Come visit Israel :) We have plenty of S4s Exynos5 octa version :)
Middle east (Qatar, UAE, Saudi Arabia, Palestine, Israel, Lebanon) and North Africa (Tunisia, Algeria etc) All have the Octa version.
Asian countries like Malaysia
I am very interested in the possibilities custom kernel developers will be coming out with the octa chip. Perhaps it is a matter of time before someone comes out with a scheduler that can force distribution of processes across all eight cores for some well known intensive tasks.
actually big.little has heterogeneous processing using ALL cores, called “big.little MP mode”.
in these videos you can see more than 4 cores running, a mixture of the A15 and A7 cores working simultaneously:
Even Samsung’s own official presentation at MWC showed mixed-mod heterogeneous processing :: http://www.youtube.com/watch?v=U6UNODPHAHo&feature=player_detailpage&list=PL9yOcWwG6fF4HPl3Sucy4JD_GN0pI9tdj#t=59s
For the moment, the kernel can only manage 4 cores at a time, which can be a mix of A7 and A15 (for example 1 A7 and 3 A15).
The forthcoming update will allow more than 4 cores to run at the same time : the most powerful combination possible (true Octa dissymmetrical computing).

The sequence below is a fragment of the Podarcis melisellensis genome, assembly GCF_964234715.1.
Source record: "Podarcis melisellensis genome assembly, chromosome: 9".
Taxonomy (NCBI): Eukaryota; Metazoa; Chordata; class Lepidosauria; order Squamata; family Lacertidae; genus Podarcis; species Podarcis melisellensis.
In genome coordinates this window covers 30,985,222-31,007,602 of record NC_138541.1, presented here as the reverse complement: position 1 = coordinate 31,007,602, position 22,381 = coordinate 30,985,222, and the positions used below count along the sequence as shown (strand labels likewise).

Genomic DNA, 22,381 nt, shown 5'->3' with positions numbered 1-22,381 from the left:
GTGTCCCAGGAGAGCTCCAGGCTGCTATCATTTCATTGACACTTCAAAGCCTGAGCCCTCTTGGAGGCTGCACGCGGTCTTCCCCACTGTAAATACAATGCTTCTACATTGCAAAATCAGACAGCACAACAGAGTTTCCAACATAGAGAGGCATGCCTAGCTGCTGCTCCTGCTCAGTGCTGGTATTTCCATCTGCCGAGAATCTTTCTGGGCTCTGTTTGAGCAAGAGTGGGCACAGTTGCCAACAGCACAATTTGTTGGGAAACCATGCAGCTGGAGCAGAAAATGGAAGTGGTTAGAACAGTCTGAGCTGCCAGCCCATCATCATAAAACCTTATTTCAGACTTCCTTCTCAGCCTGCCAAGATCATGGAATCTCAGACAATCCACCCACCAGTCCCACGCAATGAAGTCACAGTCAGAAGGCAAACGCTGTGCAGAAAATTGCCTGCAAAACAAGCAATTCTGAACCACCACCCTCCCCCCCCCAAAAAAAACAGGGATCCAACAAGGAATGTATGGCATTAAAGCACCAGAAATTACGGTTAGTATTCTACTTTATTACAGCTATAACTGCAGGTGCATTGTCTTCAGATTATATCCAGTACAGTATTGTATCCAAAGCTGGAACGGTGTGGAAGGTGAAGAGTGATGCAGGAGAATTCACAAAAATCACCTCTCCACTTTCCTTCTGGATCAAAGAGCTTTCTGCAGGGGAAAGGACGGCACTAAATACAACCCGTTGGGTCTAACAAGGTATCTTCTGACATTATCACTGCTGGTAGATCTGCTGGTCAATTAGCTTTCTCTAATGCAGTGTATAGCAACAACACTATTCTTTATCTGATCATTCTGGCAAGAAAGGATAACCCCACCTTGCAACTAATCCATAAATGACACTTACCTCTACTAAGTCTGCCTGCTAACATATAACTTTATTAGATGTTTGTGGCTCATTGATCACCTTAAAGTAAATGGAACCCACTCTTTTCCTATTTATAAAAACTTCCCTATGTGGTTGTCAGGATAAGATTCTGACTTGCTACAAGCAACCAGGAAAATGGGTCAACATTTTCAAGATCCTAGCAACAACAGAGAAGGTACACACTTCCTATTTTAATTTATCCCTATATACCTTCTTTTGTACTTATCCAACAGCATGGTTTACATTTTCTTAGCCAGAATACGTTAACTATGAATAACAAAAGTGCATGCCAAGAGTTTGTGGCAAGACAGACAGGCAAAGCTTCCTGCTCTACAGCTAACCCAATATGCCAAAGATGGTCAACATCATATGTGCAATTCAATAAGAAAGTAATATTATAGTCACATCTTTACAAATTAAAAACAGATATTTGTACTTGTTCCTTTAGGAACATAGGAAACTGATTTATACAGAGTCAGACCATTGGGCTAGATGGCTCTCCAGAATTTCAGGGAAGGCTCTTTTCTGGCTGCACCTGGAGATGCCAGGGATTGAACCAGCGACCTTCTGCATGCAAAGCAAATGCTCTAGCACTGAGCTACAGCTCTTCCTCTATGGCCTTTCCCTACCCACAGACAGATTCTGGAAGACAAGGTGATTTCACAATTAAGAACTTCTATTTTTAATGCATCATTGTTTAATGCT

would that be the Linux Kernel?
i’m curious how the videos clearly show MP mode already working, are they not using the Linux Kernel in the videos
How do you know what kernel they are using in the videos?
But to answer your questions Android uses a variant of the Linux kernel and the patches from Linaro for the migration mode and for the MP mode are for the Linux kernel.
“How do you know what kernel they are using in the videos?”
i don’t, that’s why i asked.
regardless, the videos clearly show both A7 and A15 cores being used.
the “number” of cores used is irrelevant, as the definition of big.little MP mode isn’t defined by a number of cores, but in fact by the “type” of cores used.
Yes the video does show A7 and A15 cores being used, but in pairs where one A7 is shut down in favor of its partner A15. That isn’t HMP.
I have looked at those videos and none of them show HMP or big.LITTLE MP as ARM call it.
ARM describes using BOTH A7 and A15 of cores simultaneously, which is precisely what the video shows.
i don’t understand what you read as ARM’s definition, or what you see differently in the videos.
As I mention above, using a combination of A7 and A15 cores where an A7 is paired with an A15 and one or the other is used (depending on the load) isn’t HMP. In this context ‘simultaneously’ means that all the A7 cores can be used along with all of the A15 with each core running independently and receiving tasks from the scheduler which knows that some of the cores are less powerful than others.